Rethinking The Agency Model With Mr Jones

After a three-year stint as Havas CEO, David Jones realized the agency model needed more than a revamp.

It needed a complete restart.

“It got to a point where it would be far easier to build a technology company that does marketing than to try to change a big legacy business into that,” he said.

So, Jones set out to do just that, launching You & Mr Jones in 2015 as a “brand tech” group – an investor and broker of relationships between tech platforms, digital production businesses and brands. The group’s investments range from ad tech companies like Beeswax, Jivox and Amino Payments to consumer platforms like Pinterest.

You & Mr Jones grew 50% organically in Q1 and has raised $350 million so far, which it will invest in more tech-enabled business. The group will “deliberately not ever buy ad or media agencies or anything that isn’t tech-enabled,” Jones said.

“Ad agencies are great at the brand and advertising piece, but they don’t get technology, nor do they really want to,” he said. “It’s not good for the future of their businesses.”

Jones spoke with AdExchanger.

AdExchanger: What is brand tech? 

It’s a belief that you can do marketing better, faster and cheaper using technology. It’s a very obvious idea, but most people who get brand or technology are only in one city or one vertical, so they can’t deliver for global brands.

What’s disruptive about the way you work with brands?

We sit between brands and tech companies. We invest like a fund, but we’re not a fund. We have tens of thousands of creatives. One of the biggest challenges brands face is creating content at scale, at speed, for a variety of channels, at a cost they can afford. Tapping into creative talent allows us deliver better, faster and cheaper.

We also have a consultancy that works with brands to [do things like] launch a new product using no traditional media. They’re working with a luxury brand to drive sales using tech in duty-free around the world. We’re working on three different DTC plays at the moment. One is for a big global company launching a new division. Another is for a  startup and the third [is for a] celebrity.

Your creative network sounds similar to MediaMonks, which Martin Sorrell just acquired for $300 million. What do you make of his new venture?  

He’s not saying anything too dissimilar to what we’ve said: If you’re going to do this from scratch, you need to build it with technology at its core.

Him leaving WPP is the final nail in the holding company coffin. The guy who used to run the biggest company in the old industry has said that the industry is beyond challenged. We agree with the thesis he’s building his business on. And I’m sure he’ll do well.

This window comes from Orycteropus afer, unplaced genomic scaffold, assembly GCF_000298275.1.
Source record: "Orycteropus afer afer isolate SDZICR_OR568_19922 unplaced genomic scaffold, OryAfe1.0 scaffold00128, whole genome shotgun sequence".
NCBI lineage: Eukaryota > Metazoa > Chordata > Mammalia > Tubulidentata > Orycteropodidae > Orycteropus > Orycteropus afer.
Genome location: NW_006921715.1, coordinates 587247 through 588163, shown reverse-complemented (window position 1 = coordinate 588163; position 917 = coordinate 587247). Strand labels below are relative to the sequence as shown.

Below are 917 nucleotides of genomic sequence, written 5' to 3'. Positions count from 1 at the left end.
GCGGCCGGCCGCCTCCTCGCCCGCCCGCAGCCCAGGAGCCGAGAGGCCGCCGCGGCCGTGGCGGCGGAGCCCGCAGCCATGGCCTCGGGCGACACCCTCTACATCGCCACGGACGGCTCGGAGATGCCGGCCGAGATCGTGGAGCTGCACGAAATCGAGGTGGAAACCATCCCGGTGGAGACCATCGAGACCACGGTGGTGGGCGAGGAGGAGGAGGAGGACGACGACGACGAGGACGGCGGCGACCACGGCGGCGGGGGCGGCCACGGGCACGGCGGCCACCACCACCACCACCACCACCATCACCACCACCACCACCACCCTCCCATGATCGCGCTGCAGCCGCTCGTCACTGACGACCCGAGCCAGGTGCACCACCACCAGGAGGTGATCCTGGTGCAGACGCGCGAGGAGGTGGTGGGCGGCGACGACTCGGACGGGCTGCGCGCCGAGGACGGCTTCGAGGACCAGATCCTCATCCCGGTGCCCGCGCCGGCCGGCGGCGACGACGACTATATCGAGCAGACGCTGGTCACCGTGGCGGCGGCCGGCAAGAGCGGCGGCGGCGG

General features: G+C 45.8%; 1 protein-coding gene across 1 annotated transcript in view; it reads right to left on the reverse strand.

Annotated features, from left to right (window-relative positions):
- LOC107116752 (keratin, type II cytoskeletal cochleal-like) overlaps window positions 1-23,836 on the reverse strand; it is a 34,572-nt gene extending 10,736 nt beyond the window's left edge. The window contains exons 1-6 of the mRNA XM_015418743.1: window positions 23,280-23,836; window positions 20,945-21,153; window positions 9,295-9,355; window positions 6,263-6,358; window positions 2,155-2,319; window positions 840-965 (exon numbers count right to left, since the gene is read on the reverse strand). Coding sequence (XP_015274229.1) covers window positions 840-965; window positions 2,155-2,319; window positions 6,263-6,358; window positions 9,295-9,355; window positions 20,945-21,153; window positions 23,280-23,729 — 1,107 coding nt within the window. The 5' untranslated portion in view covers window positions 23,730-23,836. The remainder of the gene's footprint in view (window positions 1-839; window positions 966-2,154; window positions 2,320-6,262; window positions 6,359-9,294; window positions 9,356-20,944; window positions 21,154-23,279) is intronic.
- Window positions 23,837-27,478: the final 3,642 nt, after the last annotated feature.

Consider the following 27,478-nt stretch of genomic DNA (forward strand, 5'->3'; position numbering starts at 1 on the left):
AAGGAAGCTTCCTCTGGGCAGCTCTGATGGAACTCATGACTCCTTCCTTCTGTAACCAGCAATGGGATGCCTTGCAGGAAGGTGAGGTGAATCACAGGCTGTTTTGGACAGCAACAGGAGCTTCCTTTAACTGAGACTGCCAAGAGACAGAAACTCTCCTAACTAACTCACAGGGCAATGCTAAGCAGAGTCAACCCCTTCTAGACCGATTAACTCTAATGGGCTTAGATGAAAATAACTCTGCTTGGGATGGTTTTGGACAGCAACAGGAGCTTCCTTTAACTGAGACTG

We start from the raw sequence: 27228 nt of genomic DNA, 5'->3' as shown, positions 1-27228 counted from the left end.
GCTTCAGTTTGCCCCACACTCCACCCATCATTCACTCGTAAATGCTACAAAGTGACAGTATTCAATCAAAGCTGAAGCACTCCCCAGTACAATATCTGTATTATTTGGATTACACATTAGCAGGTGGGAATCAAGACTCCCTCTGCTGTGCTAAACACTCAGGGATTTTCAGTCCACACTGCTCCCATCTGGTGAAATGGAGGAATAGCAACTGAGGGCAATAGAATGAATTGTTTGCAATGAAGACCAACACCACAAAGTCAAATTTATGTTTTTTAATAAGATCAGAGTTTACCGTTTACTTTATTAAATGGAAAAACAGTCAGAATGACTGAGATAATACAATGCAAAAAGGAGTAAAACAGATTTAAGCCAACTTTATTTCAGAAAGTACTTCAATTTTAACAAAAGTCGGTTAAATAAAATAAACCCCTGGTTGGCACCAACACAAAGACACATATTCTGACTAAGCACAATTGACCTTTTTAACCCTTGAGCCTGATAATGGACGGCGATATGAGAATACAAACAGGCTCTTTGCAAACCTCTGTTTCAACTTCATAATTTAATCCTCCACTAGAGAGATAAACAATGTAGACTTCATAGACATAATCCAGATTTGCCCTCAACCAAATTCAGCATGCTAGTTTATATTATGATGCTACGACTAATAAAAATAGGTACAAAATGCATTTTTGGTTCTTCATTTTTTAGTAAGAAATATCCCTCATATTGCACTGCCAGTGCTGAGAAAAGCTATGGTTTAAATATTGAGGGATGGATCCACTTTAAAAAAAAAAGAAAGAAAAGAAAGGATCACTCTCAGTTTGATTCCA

As an ex-CEO, what’s your prediction for agency holding companies?

None of them are going away tomorrow. As private businesses, they still make a lot of sense. The problem is, they’re not growing anymore.

They used to make a big chunk of their money selling head hours. Brands used to run different ads around the world. That’s how WPP built itself. Now, even the most local advertisers don’t want 300 agencies. If your model is selling the head hours of people in 300 agencies, and you’re now selling the head hours of people in 10, there’s no way you can grow.

But they’re not going to disappear any time soon. It’s like Yahoo! It’s not particularly exciting anymore, but it’s still around. The biggest players in yesterday’s industry have never been the biggest players in today’s industry.

What’s your investment strategy when it comes to ad tech?

When it comes to media, we’re looking to use technology in a new way. It’s a lot of AR and AI. Beeswax is building programmatic [capabilities]. What they’re doing allows brands to take programmatic in-house. Companies like Amino are using blockchain to help brands save money and trace who gets what. These are disrupting the media buying industry.

Why did you invest $20 million in Pinterest?

Google was the age of intent. Facebook built on top of that with the age of identity. Pinterest is the age of interest. People follow influencers because they’re interested in surfing or makeup. Pinterest is very much in that space. The potential for that is so high.

It sits in a different place in the funnel. It’s also a signal of what people are going to do. Something like 55% of people shop off of Pinterest. Other social media platforms, besides Google, are 10% and below.

This interview has been edited and condensed.

 

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